|Publication number||US5218484 A|
|Application number||US 07/774,896|
|Publication date||Jun 8, 1993|
|Filing date||Oct 11, 1991|
|Priority date||Oct 17, 1990|
|Publication number||07774896, 774896, US 5218484 A, US 5218484A, US-A-5218484, US5218484 A, US5218484A|
|Original Assignee||Pioneer Electronic Corporation|
|Export Citation||BiBTeX, EndNote, RefMan|
|Patent Citations (5), Referenced by (22), Classifications (7), Legal Events (7)|
|External Links: USPTO, USPTO Assignment, Espacenet|
1. Field of the Invention
The present invention relates to a lens frame mounted in an image projection equipment such as projection television and more particularly to a lens frame in which a lens barrel is rotated to be moved in the direction of lens light axis to adjust a focus of the lens when projecting a CRT image or a liquid crystal display image on a screen.
2. Prior Art
FIG. 6 shows an image projection apparatus in the projection television of this kind. In the Figure, a lens barrel 10 which has a built-in projection lens is supported on a lens barrel support 20, which is mounted on a projection tube 40 through an optical coupler 30.
An image formed by the projection tube 40 is projected onto a screen 50 by a projection lens contained in the lens barrel 10.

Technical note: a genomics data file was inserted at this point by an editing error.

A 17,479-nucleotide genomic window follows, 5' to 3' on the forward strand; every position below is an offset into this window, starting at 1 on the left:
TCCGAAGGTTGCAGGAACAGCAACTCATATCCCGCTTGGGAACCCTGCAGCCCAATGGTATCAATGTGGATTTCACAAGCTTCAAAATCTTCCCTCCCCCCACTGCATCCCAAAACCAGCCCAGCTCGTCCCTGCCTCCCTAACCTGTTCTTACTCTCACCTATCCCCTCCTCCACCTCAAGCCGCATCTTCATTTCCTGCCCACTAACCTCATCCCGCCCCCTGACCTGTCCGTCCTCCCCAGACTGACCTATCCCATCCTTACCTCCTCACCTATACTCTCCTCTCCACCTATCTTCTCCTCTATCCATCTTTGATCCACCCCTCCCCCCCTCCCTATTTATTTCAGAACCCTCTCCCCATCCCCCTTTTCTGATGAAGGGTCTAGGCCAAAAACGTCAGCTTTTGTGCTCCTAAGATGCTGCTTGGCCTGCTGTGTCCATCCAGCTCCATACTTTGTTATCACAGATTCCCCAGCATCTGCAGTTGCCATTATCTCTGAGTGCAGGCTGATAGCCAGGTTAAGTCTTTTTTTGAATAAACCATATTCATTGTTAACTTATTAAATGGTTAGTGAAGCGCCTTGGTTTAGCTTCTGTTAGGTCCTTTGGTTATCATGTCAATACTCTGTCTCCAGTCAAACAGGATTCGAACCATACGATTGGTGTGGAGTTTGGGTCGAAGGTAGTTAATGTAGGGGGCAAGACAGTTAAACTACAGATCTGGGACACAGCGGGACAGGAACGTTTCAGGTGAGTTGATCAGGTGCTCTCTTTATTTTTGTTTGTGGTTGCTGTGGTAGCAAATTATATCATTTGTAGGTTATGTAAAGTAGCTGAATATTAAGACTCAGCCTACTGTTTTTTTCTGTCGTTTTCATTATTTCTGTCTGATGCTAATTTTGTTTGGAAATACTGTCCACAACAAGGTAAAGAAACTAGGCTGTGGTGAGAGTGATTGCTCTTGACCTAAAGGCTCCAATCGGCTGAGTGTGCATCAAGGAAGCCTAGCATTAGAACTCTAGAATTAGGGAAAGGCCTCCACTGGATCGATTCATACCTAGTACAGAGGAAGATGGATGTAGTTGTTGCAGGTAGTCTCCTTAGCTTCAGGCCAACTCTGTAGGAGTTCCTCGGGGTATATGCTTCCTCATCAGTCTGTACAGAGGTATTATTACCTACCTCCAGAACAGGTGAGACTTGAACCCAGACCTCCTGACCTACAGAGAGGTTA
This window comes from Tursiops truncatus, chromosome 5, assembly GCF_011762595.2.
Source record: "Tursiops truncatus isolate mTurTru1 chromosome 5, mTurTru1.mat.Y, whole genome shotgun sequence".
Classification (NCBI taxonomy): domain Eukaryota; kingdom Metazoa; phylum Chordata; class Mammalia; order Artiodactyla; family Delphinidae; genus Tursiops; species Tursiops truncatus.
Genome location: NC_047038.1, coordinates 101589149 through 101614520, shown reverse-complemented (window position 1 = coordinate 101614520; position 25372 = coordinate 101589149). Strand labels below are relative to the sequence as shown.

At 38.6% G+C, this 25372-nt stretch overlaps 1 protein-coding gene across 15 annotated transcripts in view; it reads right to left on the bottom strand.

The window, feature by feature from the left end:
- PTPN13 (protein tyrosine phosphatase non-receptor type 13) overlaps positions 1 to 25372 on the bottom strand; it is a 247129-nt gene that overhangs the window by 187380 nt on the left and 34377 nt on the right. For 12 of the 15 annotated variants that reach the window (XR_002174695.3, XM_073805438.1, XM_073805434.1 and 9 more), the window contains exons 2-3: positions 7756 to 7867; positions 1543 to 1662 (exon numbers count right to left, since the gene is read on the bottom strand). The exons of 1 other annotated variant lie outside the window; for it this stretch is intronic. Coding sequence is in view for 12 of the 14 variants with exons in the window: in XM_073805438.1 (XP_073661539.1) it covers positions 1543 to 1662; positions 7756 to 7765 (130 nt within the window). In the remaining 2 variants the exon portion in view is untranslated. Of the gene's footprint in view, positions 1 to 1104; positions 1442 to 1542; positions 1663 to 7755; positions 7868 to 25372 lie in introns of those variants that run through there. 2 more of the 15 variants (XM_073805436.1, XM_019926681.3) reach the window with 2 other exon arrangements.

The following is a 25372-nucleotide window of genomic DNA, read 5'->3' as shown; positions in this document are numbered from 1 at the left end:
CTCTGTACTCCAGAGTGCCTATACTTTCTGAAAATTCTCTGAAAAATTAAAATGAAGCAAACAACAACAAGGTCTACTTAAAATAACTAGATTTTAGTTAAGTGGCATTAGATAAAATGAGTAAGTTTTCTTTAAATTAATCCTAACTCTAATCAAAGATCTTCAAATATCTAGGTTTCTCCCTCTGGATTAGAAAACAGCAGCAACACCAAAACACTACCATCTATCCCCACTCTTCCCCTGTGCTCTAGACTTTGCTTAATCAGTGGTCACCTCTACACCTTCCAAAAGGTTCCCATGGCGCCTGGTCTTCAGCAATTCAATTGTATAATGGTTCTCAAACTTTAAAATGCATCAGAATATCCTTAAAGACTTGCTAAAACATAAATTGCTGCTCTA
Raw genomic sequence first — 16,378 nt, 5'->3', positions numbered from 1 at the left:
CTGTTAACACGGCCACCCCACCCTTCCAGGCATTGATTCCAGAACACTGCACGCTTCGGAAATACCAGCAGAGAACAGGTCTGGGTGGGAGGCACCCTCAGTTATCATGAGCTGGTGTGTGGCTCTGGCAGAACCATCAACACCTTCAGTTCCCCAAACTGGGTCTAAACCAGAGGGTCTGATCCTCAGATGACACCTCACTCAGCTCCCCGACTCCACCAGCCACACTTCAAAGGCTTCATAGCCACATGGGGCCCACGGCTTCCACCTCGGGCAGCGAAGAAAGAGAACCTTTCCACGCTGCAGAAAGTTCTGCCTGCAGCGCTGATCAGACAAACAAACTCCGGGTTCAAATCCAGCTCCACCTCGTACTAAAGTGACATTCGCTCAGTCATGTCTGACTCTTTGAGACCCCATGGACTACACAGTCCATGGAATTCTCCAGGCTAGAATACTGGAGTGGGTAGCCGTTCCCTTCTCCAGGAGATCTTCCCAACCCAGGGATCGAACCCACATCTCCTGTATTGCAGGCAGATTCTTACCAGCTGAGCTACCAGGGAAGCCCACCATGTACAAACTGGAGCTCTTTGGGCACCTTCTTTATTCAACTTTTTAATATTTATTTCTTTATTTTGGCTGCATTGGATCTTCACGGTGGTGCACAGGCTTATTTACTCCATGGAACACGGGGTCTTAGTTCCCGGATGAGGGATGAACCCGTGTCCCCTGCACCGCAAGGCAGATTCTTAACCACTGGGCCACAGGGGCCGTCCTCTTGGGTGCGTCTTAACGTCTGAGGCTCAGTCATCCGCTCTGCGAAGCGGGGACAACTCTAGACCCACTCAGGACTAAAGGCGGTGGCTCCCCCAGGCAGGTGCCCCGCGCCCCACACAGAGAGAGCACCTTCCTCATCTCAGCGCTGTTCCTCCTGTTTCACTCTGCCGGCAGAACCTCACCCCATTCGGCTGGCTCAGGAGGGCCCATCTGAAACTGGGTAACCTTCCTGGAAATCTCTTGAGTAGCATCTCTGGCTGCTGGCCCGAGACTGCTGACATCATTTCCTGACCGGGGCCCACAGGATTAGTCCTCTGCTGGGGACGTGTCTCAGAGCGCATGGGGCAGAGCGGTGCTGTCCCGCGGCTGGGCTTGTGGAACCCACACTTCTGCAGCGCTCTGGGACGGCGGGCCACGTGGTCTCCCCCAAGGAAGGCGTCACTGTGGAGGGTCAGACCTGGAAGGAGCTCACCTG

FIGS. 7 to 9 show conventional lens frames of this kind, which are described below.
The lens barrel 10 shaped like a circular cylinder is fitted in a cylinder portion 20a of the lens barrel support 20. The cylinder portion 20a is formed with a groove 20b which is inclined with respect to the circumferential direction and through which the lens barrel 10 is attached with a fixing portion 60. The fixing portion 60, as shown in FIG. 8, has a screw 60a screwed through a thumbnut 60b, a washer 60c and a collar into a projection 10a formed on the side of the lens barrel 10, with the collar 60d fitted in the groove 20b of the cylinder portion 20a.
When the lens barrel 10 is rotated relative to the lens barrel support 20 and the collar 60d is slid along the groove 20b, the lens barrel 10 is moved along the axis of the cylinder to adjust the focus on the screen.
With the lens in focus, the thumbnut 60b is turned to press the lens barrel 10 against the cylinder portion 20a of the lens barrel support 20, thus fixing the lens barrel 10 to the lens barrel support 20.